Although until then the States parties to the Statute have only referred cases directly affecting them, under Art. 14 of the Statute, a State Party may properly refer to the Prosecutor a situation such as that prevailing in Burundi. Once determined that there would be a reasonable basis for initiating an investigation, the Prosecutor could proceed without the need for prior judicial review by the Pre-Trial Chamber.

Alternatively, responsibility could be assumed by the United Nations Security Council. Acting under Chapter VII of the Charter of the United Nations, the Security Council may also refer a situation to the ICC and no authorization would be required for the initiation of an investigation. Today, this approach has been initiated only for the situation in Darfur (Sudan) in 2005 and for the situation in Libya in 2011.



Source: Burundi Coalition on the ICC



Boko Haram: Nigeria, Turkey in partnership to deal with…

President Muhammadu Buhari and his counterpart from Turkey, Recep Tayyip Erdogan have agreed partnership in the area of defence and security.

Speaking at a joint press conference after the meeting the meeting, Buhari said he was ‘‘very pleased’’ that the defence ministers of both countries held extensive discussions on developing new strategies for counter-terrorism.

President Muhammadu Buhari and his counterpart from Turkey, Recep Tayyip Erdogan have agreed partnership in the area of defence and security.

Speaking at a joint press conference after the meeting the meeting, Buhari said he was ‘‘very pleased’’ that the defence ministers of both countries held extensive discussions on developing new strategies for counter-terrorism.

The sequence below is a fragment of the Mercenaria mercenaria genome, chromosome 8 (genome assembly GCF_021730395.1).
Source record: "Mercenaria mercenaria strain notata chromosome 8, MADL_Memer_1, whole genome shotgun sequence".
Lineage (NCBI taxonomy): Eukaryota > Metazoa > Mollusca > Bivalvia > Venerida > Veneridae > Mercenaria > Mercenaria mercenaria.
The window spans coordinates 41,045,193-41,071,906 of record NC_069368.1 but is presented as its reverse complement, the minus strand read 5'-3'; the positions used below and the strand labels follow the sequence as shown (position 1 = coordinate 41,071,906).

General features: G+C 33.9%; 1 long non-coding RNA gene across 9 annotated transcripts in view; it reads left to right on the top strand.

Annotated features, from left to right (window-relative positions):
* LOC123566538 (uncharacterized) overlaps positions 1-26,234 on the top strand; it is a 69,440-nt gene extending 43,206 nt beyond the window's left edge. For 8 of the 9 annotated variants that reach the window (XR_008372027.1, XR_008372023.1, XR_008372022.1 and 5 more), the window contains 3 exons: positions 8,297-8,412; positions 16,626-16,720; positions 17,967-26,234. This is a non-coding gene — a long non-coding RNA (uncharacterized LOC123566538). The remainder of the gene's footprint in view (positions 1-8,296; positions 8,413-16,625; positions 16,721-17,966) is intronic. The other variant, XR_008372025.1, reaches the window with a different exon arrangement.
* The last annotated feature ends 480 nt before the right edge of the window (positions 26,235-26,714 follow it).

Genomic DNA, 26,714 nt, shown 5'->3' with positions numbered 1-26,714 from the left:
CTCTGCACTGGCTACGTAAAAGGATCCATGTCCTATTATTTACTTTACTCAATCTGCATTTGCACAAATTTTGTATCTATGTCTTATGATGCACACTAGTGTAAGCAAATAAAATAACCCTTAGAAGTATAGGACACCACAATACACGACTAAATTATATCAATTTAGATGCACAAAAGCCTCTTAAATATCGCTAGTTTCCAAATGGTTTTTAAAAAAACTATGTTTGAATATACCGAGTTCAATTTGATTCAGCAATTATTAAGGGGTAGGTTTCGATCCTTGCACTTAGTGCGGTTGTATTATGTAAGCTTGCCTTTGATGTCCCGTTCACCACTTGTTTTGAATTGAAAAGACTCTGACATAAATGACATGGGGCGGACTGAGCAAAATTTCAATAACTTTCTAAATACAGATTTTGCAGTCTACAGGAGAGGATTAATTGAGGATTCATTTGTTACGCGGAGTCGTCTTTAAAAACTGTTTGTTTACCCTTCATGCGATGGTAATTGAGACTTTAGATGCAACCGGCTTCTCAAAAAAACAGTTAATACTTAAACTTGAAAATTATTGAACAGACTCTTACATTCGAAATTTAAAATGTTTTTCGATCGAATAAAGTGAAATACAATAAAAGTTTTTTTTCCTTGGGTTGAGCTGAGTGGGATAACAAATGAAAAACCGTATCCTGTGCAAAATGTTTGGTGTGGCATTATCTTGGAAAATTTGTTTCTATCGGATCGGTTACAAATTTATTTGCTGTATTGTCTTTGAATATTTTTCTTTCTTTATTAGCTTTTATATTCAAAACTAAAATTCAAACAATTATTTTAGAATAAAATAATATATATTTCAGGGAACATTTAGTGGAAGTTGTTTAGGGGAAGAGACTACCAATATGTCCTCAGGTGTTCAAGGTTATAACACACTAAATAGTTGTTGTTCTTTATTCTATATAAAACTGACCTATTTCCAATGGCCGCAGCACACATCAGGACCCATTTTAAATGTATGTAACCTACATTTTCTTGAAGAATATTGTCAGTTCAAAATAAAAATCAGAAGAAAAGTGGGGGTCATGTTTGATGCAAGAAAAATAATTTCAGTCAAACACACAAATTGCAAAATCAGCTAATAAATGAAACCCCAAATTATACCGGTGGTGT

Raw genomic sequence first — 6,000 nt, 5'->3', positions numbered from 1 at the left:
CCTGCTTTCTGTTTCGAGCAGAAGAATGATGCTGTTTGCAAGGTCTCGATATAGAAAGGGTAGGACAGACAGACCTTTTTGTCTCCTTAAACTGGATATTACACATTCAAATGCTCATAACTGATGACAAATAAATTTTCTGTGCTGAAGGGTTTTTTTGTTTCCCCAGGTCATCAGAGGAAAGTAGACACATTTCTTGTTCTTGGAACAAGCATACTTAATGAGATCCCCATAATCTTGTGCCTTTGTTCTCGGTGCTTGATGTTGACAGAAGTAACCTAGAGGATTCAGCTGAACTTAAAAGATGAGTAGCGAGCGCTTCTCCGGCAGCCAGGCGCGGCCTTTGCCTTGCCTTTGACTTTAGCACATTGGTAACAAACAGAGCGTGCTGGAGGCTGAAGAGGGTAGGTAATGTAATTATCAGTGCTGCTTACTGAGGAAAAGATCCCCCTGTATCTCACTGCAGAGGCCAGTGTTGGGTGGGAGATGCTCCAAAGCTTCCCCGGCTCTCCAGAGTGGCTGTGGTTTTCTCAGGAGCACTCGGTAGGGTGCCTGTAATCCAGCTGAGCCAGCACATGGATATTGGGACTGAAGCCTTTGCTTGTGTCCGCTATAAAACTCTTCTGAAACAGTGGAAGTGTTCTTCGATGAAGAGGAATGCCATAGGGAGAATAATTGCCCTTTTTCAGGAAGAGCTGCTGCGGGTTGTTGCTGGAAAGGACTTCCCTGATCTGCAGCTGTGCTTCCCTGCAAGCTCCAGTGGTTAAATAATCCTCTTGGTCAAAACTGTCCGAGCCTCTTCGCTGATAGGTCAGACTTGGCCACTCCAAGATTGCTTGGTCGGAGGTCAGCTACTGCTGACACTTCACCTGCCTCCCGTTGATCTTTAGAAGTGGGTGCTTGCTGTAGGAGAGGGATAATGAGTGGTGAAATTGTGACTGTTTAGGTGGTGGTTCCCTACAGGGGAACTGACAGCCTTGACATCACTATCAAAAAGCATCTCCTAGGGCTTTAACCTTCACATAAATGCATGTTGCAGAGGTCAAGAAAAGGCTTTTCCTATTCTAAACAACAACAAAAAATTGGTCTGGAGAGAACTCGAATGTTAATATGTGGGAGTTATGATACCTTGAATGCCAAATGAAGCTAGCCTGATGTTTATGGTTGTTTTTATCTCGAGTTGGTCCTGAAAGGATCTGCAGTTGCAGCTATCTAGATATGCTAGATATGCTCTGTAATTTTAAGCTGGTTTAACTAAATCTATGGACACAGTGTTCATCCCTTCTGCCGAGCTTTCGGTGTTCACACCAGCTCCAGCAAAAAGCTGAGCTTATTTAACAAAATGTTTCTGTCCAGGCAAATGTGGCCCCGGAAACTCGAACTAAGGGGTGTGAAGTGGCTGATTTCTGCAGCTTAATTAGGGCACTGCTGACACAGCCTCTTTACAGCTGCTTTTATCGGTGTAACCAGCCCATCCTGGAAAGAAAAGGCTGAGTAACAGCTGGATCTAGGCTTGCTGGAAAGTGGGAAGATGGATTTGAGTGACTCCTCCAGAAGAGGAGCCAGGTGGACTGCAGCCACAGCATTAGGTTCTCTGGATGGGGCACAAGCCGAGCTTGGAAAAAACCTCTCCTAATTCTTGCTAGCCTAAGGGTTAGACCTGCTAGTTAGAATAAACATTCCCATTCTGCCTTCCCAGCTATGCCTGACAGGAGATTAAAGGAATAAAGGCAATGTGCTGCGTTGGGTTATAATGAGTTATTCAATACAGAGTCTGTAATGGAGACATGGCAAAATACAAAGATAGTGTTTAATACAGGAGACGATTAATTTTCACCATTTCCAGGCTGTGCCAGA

A statement sent to DAILY POST by Buhari’s Senior Special Adviser on Media and Publicity, Garba Shehu quoted the president as saying the two leaders also discussed the prospects of increasing their bilateral trade, which has exceeded 779 million USD in the first eight months of 2017.

According to Buhari, ‘‘We are very pleased with the progress of the meeting so far and we are going to wait for the details of meetings between the two countries.

‘‘We will as a result of the meeting between the ministers and officials of both countries strengthen rapidly whatever their recommendations are.’’

Commenting on the degradation of Boko Haram in Nigeria, Buhari said the improved security situation in the North East was an eloquent testimony to the efforts of his administration in combating terrorism since he came into office in May 2015


Kenya: ICC Has Raila-Kalonzo Probe Petition, Will Issue Verdict

Nairobi — The International Criminal Court (ICC) has acknowledged receipt of a petition seeking to have it investigate National Super Alliance (NASA) presidential candidate Raila Odinga and his running mate Kalonzo Musyoka for incitement.

In a response to the petition filed by a Canadian lawyer David Jacobs, the ICC’s Head of Information and Evidence Unit, Mark Dillon, said ICC will consider the application in accordance with provisions of the Rome Statute.

“This communication has been duly entered in the Communications Register of the Office. We will give consideration to this communication, as appropriate, in accordance with provisions of the Rome Statute of the ICC,” Dillon wrote in a letter dated October 17.

“Please note this acknowledgement letter does not mean an investigation has been opened, nor that an investigation will be opened by the Office of the Prosecutor,” Dillon added while noting that the petitioner will be informed in writing, with reasons provided on why a decision to commence investigations against the two NASA leaders would have been reached, or otherwise.

In the petition, lawyer Jacobs acting for International Policy Group (IPG) argued that Odinga and Kalonzo intended to commit crimes against humanity while citing incidences in which they are said to have made utterances meant to radicalize NASA supporters.

“We have strong grounds to assert that Raila Odinga, Kalonzo Musyoka and their cohorts in NASA are planning to plunge Kenya into violence in pursuit of political power,” the petition backed by the IPG’s Chairperson Kenneth Orengo and the Secretary Martin Nkari reads.

According to IPG, the global networks the two NASA leaders have coupled with their clout as former senior government officials could make it difficult for any cases to be instituted, with their supporters likely to turn violent.

The petitioner cited a particular incident in which Odinga and Kalonzo are accused of having incited indigenous Kajiado residents against non-Maasai’s living in their midst on claims that they had invaded ancestral land belonging to the Maasai community.